Proposal of H.Blosser, F.Marti, et al.,1989: -250 MeV -SC, 52 tons, on a gantry -B(0)=5.5 Tesla

Marco Schippers, Beam production techniques for hadron therapy

ESTRO-course, Esen, March 6-10, 2017 31

Synchro-Cyclotron

S2C2

First beam extracted in May 2010

First beam at IBA in 2013

Marco Schippers, Beam production techniques for hadron therapy

ESTRO-course, Esen, March 6-10, 2017 32

some differences…

cyclotron in development in development

synchrotron

Carbon ions

easy easy

Change particle Time structure Fast E-scanning Activation degrader

continuous (SC:pulsed)

dead time next spill

degrader

to be shielded

no

Intensity

“any ”(SC:low), adjustable limited, per spill

Intensity stability

3-5%

15-20%

Size ∅

3.5 - 5 m (SC<2)

6-8 m ( C: 25 m)

Scattering

ok

ok ok

ok (SC: >2 pulses/spot)

Spot scanning

Marco Schippers, Beam production techniques for hadron therapy Fast continuous scanning ok (SC: no)

difficult

ESTRO-course, Esen, March 6-10, 2017 33

The Holy Grail for proton therapy:

MeV

one small (cheap) accelerator per treatment room

protons

See lecture on new technologies

Marco Schippers, Beam production techniques for hadron therapy

ESTRO-course, Esen, March 6-10, 2017 34

The End

Marco Schippers, Beam production techniques for hadron therapy

ESTRO-course, Esen, March 6-10, 2017 35

Rationale for particle therapy The paradygm of pediatric tumors

Jean-Louis Habrand, MD Pr., University of Caen Medical School , Director ARCHADE project of hadrontherapy Chief, Dept radiation Oncology François Baclesse Cancer Center, Caen, Fr

Rationale: historical perspective • The « heroic » period : until late 90s – 1946:Founding concept by Wilson on the potential advantage of protons over conventional XR – 50s: pionneering work by neurosurgeons (AVMs, Pituitary) – 70s: interest from ophthalmological, and then radiotherapy communities – « niche » of rare & highly selected indications

longs-tanding reputation of specialists

Old technology conditioned indications

Basics of proton dosimetry

PROTONTHERAPY in 90s THE BOSTON « PHILOSOPHY » Protontherapy well-suited for dose- escalation studies: – Localized – well-defined, on imaging (CT) – slow-growing (waiting list) – resistant to « conventional » photon-doses – Complying with technological requirements

PROTONTHERAPY / SKULL BASE, LOW GRADE MALIGNANCIES • Comprise mainly chordomas and low grade- chondrosarcomas • Paradigms of : – Difficult surgical access – Radioresistant types – High proximity critical structures : optic pathway, brain stem, internal ears, temporal lobes, spinal cord ..

San Paolo, 2003

Why skull base ? • This highly complex technology fitted only highly selected indications, i.e. tumors : – With no internal motion (= Skull, brain) – that could be simulated with a fixed horizontal beam (seated position = Brain, cervical chord) – that could be targetted with metallic fiducials – That avoided major tissue heterogeneities (not HN)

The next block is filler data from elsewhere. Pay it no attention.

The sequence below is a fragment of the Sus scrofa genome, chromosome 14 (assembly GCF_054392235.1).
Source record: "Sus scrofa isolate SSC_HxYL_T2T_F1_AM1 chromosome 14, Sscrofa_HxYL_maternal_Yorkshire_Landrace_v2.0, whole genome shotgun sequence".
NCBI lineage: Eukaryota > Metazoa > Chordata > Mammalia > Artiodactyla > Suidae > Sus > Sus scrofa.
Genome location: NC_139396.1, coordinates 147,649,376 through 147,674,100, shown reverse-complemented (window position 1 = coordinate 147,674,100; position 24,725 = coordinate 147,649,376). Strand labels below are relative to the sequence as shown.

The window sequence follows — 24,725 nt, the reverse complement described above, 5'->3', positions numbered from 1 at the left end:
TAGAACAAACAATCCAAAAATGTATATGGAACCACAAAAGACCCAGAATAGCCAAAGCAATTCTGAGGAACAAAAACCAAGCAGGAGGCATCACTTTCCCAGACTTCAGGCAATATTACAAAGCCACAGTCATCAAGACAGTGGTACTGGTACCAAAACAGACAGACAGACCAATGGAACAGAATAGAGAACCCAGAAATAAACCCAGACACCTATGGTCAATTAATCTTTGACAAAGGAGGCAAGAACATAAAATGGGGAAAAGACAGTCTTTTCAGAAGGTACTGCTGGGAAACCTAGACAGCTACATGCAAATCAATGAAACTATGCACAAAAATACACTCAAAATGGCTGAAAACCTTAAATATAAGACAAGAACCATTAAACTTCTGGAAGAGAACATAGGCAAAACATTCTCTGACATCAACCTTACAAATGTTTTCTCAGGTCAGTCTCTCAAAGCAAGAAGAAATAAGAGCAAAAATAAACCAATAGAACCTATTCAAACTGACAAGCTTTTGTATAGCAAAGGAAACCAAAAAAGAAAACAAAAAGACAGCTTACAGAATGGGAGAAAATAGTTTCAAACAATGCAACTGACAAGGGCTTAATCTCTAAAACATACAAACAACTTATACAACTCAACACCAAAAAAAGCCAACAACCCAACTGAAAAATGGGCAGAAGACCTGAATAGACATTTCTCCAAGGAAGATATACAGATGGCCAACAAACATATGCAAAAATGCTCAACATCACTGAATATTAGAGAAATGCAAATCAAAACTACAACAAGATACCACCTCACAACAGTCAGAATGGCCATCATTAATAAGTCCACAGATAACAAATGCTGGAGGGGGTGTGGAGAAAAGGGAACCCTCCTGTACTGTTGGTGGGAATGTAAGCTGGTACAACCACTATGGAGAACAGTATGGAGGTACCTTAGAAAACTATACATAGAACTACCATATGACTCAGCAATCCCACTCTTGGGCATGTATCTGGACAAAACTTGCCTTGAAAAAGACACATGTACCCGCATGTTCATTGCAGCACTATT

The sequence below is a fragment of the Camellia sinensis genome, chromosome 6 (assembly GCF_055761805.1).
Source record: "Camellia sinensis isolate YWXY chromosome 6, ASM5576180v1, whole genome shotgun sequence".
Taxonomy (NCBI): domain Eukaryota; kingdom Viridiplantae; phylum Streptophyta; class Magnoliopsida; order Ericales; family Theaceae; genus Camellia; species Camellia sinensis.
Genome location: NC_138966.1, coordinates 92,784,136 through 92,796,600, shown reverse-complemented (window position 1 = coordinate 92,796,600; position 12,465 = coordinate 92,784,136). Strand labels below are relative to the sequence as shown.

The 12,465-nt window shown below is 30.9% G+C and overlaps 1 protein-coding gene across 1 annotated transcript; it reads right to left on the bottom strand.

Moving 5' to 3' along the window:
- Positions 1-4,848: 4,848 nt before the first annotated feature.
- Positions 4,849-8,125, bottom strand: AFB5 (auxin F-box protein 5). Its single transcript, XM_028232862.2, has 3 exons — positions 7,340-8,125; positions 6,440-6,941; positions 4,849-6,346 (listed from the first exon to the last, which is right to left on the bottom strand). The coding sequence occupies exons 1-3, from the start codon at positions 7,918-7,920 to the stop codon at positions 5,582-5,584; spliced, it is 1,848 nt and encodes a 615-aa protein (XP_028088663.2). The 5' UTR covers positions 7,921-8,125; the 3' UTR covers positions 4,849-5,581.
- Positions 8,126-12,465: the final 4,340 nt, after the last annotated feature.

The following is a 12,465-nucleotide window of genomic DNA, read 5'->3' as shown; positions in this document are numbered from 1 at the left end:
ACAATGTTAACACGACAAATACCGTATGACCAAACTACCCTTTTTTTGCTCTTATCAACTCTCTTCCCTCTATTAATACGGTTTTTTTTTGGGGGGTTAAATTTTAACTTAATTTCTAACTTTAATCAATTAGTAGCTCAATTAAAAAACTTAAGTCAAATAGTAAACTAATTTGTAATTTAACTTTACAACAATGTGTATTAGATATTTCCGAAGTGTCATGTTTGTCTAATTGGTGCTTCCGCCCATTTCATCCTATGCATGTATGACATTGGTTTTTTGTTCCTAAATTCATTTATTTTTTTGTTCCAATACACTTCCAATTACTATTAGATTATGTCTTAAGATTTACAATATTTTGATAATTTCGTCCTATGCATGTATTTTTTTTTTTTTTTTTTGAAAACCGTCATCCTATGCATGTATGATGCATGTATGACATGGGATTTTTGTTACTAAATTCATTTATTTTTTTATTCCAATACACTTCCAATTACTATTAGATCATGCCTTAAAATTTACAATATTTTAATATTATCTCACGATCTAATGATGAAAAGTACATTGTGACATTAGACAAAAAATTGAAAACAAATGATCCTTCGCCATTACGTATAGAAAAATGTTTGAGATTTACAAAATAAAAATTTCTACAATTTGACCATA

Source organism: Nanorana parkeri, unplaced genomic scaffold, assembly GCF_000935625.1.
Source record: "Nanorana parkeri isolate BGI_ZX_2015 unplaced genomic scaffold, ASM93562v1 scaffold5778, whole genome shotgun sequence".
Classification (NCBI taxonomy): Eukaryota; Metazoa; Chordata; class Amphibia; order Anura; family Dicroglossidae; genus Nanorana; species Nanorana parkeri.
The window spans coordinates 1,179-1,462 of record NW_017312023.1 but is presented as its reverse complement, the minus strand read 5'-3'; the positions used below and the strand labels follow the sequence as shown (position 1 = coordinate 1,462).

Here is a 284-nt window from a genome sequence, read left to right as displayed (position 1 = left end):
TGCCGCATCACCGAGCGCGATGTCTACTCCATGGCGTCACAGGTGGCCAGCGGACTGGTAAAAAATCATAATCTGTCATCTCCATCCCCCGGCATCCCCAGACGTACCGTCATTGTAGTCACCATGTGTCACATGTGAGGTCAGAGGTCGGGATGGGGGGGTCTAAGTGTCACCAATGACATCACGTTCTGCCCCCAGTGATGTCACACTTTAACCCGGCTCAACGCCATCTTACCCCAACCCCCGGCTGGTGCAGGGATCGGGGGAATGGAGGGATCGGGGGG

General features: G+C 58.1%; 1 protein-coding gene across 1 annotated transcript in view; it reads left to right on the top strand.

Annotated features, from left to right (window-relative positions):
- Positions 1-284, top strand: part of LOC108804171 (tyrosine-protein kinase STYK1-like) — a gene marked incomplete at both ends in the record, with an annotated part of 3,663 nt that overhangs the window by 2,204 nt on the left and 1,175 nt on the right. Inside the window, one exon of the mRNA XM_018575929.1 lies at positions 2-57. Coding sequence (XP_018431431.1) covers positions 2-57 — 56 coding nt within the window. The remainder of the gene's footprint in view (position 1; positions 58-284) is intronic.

Protontherapy : Clinical Indications in early 2000s • The oldest program: radio-surgical (Arterio-venous malformations) • the largest program: ocular melanomas • the most prestigious one: Skull base/spinal canal slow growing malignancies • the most controversial one: Prostate carcinomas

And also, behind the stage…

• Much excitement for:

• Disclosing the « secrets » of basic physics • « Saving » soon obsolete huge and expensive accelerators (…and their experienced staff)

1940 ! first cyclotron « collège de France », in Paris (Frédéric Joliot-Curie)

Orsay Synchrocyclotron 50 years operation !

Same with upgrading in 1977…

Rationale: modern perspectives • The « new » era : since the 2000s: – Need to fight back in the raising competition with IMXRT that also allows safe dose-escalation studies – Need to keep-up with modern « environment » of Rtherapy: easiness, reliability (gantries, absence fiducials), safety and reproducibility (QA, IGRT, adaptive, in vivo dosimetry…) – Need to be evaluated in the full context of multimodal armamentarium…

Protons: still technical limitations

…along with the voice of wisdom !

« there is no reason for giving any

additional dose to normal tissue s »

(HD SUIT)…

Rationale: modern perspectives – Switch in Pr philosophy = based on the concept: « Proton sparing normal tissues is unrivalled » – Flexible concept adjustable to patients’ population whether: • Need for dose-escalation (± adults) • Need for normal anatomy preservation (± children) – But still largely unproven « scientifically » : Through randomized control studies…

PEDIATRIC TUMORS A context of rare conditions, and complex presentations

Pediatric tumors :

– Rare:

• 2 % all cancers • 130 / million children

– Total / year : US : 8,000 – France : 2,000 – Management entirely multidisciplinary, and importance RT long been « eclipsed » due to « unavoidable » toxicity – Sensitivity correlated with: very young age, morbid conditions (NF1)… – Tremendous improvement outcome since the 60s

SURVIVAL NO LONGER A PRIMARY CONCERN…

Dismal survival until 70s Steady increase in 40 years Overall survival in excess of 80% since mid 90s

Ries LAG et al, NIH pub, 1999

Prevention of toxicity and quality of life have become an overriding concern

Oeffinger KC et al, NEJM, 2006

Armstrong GT et al, JCO, 2009

PEDIATRIC TUMORS

Deserve the optimal equipment

20 16

20 14

RAPID’ARC

RAPID’ARC

CT SIMULATORS 1+2

20 14

Dept Rad. Oncology F. Baclesse Comprehensive Cancer Center

TOMO. 2

DARPAC

20 13

20 11

22

CYBERKNIFE

CLINAC

TOMOTHERAPIE

ARTISTE

PEDIATRIC TUMORS A large body of evidences for IMXRT

Supine position vs prone No junction High homegeneity/conformity On board imaging Tomotherapy vs 3D CRT

The reverse side…integral dose Supine position:Tomo Prone position: 3D

Courtesy C.Dejean, Nantes

Integral dose: impact on K2

Neutron secondary emission

Children: max risk K2

Hall E et al, IJROBP, 2006